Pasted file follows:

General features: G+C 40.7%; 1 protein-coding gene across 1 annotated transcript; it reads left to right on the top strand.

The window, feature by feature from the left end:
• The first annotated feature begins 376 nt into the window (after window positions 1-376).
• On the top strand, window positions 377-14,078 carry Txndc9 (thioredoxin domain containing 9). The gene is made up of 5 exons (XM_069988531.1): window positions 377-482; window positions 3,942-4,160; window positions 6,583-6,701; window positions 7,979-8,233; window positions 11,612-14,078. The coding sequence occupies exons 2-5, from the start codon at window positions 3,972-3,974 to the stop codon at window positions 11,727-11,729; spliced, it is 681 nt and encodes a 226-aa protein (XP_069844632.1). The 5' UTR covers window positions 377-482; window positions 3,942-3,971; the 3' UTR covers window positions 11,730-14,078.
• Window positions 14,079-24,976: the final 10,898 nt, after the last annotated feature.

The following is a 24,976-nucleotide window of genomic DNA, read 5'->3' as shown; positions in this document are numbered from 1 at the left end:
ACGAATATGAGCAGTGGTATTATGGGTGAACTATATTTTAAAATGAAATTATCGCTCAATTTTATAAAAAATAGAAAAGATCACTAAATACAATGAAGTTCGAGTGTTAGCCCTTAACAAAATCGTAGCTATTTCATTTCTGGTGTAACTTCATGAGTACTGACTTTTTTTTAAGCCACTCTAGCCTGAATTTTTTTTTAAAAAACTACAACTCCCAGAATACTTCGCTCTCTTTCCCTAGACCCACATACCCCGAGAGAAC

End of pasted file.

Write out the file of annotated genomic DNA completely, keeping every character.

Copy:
General features: G+C 40.7%; 1 protein-coding gene across 1 annotated transcript; it reads left to right on the top strand.

The window, feature by feature from the left end:
• The first annotated feature begins 376 nt into the window (after window positions 1-376).
• On the top strand, window positions 377-14,078 carry Txndc9 (thioredoxin domain containing 9). The gene is made up of 5 exons (XM_069988531.1): window positions 377-482; window positions 3,942-4,160; window positions 6,583-6,701; window positions 7,979-8,233; window positions 11,612-14,078. The coding sequence occupies exons 2-5, from the start codon at window positions 3,972-3,974 to the stop codon at window positions 11,727-11,729; spliced, it is 681 nt and encodes a 226-aa protein (XP_069844632.1). The 5' UTR covers window positions 377-482; window positions 3,942-3,971; the 3' UTR covers window positions 11,730-14,078.
• Window positions 14,079-24,976: the final 10,898 nt, after the last annotated feature.

The following is a 24,976-nucleotide window of genomic DNA, read 5'->3' as shown; positions in this document are numbered from 1 at the left end:
ACGAATATGAGCAGTGGTATTATGGGTGAACTATATTTTAAAATGAAATTATCGCTCAATTTTATAAAAAATAGAAAAGATCACTAAATACAATGAAGTTCGAGTGTTAGCCCTTAACAAAATCGTAGCTATTTCATTTCTGGTGTAACTTCATGAGTACTGACTTTTTTTTAAGCCACTCTAGCCTGAATTTTTTTTTAAAAAACTACAACTCCCAGAATACTTCGCTCTCTTTCCCTAGACCCACATACCCCGAGAGAAC